Jute is a natural fibre popularly known as the golden fibre. It is one of the cheapest and the strongest of all natural fibers and considered as fibre of the future. Jute is second only to cotton in world's production of textile fibers. India, Bangladesh, China and Thailand are the leading producers of Jute. It is also produced in southwest Asia and Brazil. The jute fibre is also known as Pat, kosta, Nalita, Bimli or Mesta (kenaf).
Jute, as a natural fibre, has many inherent advantages like lustier, high tensile strength, low extensibility, moderate heat and fire resistance and long staple lengths. It is a biodegradable and eco-friendly. It has many advantages over synthetics and protects the environment and maintains the ecological balance.
Jute is not only a major textile fibre but also a raw material for nontraditional and value added non-textile products. Jute is used extensively in the manufacture of different types of traditional packaging fabrics, manufacturing Hessian, sacking, carpet backing, mats, bags, tarpaulins, ropes and twines.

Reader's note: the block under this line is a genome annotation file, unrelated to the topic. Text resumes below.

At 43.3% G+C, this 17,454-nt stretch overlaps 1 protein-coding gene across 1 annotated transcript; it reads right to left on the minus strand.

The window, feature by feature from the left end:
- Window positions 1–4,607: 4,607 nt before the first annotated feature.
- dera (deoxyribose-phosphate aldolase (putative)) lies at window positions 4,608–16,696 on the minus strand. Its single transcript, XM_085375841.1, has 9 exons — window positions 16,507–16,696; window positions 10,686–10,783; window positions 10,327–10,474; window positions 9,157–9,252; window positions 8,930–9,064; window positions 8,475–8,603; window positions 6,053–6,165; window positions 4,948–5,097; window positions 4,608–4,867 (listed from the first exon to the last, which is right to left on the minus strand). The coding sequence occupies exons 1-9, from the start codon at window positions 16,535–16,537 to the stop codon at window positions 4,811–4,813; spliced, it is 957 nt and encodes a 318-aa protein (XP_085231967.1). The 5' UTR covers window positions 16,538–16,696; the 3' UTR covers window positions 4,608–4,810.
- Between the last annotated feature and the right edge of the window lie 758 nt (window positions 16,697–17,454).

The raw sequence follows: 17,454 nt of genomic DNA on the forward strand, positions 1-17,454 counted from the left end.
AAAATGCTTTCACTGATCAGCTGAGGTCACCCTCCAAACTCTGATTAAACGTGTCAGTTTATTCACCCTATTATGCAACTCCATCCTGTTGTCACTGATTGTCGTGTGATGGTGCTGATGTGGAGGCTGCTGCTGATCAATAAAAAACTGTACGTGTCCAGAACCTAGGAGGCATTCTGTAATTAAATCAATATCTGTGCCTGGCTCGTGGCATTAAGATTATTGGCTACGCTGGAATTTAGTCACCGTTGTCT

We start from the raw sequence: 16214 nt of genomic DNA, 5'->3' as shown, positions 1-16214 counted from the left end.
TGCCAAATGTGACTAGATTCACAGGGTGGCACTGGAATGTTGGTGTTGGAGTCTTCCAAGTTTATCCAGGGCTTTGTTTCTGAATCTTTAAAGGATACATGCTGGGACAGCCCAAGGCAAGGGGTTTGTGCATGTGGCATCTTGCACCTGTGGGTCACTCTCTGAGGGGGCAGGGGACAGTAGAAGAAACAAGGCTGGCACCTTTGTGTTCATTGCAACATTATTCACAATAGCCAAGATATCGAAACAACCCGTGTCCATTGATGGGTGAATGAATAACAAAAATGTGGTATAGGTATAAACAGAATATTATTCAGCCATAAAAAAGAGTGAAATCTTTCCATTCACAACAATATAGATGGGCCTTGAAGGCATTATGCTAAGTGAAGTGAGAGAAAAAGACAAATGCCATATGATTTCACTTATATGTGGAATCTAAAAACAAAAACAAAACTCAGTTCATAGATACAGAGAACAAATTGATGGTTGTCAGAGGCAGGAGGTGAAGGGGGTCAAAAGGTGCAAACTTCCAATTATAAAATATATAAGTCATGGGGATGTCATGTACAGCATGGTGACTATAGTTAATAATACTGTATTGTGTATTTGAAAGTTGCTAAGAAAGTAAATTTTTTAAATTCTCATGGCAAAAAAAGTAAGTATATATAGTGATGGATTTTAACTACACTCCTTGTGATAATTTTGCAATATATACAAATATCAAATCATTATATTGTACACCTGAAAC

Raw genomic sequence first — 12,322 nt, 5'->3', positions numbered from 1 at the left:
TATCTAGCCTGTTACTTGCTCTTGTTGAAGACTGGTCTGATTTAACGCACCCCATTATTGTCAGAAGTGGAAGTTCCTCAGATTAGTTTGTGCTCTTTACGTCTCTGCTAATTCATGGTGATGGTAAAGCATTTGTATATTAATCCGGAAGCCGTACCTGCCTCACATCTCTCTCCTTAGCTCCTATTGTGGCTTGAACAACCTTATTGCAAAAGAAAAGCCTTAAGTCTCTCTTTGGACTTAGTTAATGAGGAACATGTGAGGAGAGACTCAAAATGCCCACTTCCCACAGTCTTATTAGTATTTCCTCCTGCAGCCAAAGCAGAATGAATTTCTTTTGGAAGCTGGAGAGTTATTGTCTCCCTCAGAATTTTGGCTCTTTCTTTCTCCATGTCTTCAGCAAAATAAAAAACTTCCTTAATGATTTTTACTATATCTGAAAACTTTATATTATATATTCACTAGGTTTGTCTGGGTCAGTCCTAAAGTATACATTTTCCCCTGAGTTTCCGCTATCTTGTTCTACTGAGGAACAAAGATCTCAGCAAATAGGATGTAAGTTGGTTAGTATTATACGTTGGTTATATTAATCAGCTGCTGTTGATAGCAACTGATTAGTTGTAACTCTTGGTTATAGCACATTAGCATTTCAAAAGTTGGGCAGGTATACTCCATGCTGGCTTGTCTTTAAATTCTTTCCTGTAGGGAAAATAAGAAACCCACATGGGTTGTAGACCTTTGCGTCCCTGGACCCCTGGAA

Recently jute fibers are used in a wide range of diversified products: decorative fabrics, chic-saris, salwar kamizes, soft luggage's, footwear, greeting cards, molded door panels and other innumerable useful consumer products. Supported by several technological developments today jute can be used to replace expensive fibers and scare forest materials.
1.2 Background of Jute Industry
Jute Industry played an important role in the economic development of Bengal. At the beginning of the twentieth century, Bengal could boast of only one manufacturing industry - jute. It employed about a half of the total industrial workforce of Bengal. In 1900-1, the export value of jute manufactures accounted for nearly a third of the entire export trade of Bengal.
The industry was dominated at the beginning, by Europeans and later, by Marwari. During most of its history, three-quar